Researchers from the Julius Centre University of Malaya, Department of Social & Preventive Medicine, Faculty of Medicine, University of Malaya, Malaysia found that more than 70% of the urban Malaysian women surveyed were vitamin D deficient (<50 nmol/L) and self-perceived to be depressed. Women of Malay and Indian ethnicity were more prone to have vitamin D deficiency, probably due to having darker skin pigmentation, clothing styles constrained by religion and aesthetic preference for fairer skin. The main source of vitamin D in human is through synthesis by the skin exposed to ultra-violet ray from the sunlight.
Studies from the West have shown an association between vitamin D deficiency and depressive symptoms. However, until now there have been no similar studies conducted in tropical countries with abundant of sunshine like Malaysia. Previous local studies showed that a high proportion of Malaysian women were vitamin D deficient, this study further strengthen the evidence, and is also the first to show an association between vitamin D deficiency and depressive symptoms in Malaysia. Women with vitamin D deficiency were also found to report poorer mental health.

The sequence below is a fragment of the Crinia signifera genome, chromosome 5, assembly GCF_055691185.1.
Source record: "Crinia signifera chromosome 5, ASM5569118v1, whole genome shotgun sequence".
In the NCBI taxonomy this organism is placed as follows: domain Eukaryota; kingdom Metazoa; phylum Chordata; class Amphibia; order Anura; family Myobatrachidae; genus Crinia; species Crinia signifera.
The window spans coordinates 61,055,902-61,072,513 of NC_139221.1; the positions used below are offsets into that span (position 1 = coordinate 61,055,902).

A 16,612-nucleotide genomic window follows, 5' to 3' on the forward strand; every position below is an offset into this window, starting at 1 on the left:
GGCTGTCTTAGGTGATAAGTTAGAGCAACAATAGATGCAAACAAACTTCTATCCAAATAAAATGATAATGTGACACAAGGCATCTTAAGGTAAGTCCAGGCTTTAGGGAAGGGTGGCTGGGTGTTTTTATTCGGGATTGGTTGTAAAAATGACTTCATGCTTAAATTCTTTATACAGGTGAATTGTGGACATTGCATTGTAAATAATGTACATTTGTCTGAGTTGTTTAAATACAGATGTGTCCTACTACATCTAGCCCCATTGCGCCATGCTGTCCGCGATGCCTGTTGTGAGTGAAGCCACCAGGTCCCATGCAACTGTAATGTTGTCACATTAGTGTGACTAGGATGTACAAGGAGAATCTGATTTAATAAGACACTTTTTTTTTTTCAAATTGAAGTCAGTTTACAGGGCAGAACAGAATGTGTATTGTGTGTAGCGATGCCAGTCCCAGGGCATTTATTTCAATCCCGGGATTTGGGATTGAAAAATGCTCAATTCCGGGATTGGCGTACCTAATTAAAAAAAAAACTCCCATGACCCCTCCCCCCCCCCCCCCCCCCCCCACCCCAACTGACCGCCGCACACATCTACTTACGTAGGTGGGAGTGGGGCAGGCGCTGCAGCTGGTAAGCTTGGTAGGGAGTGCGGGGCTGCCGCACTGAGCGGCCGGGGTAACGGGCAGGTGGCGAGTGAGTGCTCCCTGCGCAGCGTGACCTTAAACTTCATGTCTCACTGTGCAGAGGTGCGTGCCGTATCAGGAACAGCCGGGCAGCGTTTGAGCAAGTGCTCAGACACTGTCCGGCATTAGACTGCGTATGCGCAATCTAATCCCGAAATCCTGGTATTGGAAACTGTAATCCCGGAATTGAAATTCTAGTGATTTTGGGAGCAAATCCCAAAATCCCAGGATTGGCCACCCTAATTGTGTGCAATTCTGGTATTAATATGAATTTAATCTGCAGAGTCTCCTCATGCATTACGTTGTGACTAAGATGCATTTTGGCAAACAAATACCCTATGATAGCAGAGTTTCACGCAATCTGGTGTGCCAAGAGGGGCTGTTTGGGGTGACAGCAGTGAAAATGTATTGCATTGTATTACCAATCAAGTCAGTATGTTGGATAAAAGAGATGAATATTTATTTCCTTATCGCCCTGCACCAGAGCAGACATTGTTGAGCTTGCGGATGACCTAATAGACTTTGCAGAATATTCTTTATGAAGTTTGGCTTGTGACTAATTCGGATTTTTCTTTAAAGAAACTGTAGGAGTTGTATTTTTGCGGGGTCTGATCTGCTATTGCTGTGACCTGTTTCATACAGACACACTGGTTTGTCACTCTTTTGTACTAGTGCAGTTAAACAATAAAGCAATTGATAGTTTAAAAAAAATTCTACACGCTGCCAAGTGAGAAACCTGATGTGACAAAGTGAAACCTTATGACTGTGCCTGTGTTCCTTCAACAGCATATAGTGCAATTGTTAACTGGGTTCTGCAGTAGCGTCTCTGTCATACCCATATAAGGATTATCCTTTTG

Public health authorities should consider routine screening of vitamin D status, to consider vitamin D food fortiﬁcation programmes, to have sensible sun exposure recommendations and to encourage vitamin D supplements for those who have deficiency.
The lead author Dr. Moy Foong Ming comments: "It is worrying to observe that the majority of urban Malaysian women had vitamin D deficiency and at risk of depression. If no action is taken to rectify the vitamin D status of these women, they will be at risk of postmenopausal osteoporosis as they age. In addition, vitamin D deficiency is also found to be associated with cardiovascular diseases."
The study was recently published in the journal of Public Health Nutrition, the official journal of The Nutrition Society, the largest learned society for nutrition in Europe. It is part of the CLUSTer research project, which is studying the clustering of lifestyle risk factors and understanding its association with stress on health and wellbeing among school teachers in Malaysia.
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Foong Ming Moy et al. Vitamin D deficiency and depression among women from an urban community in a tropical country, Public Health Nutrition (2016). DOI: 10.1017/S1368980016000811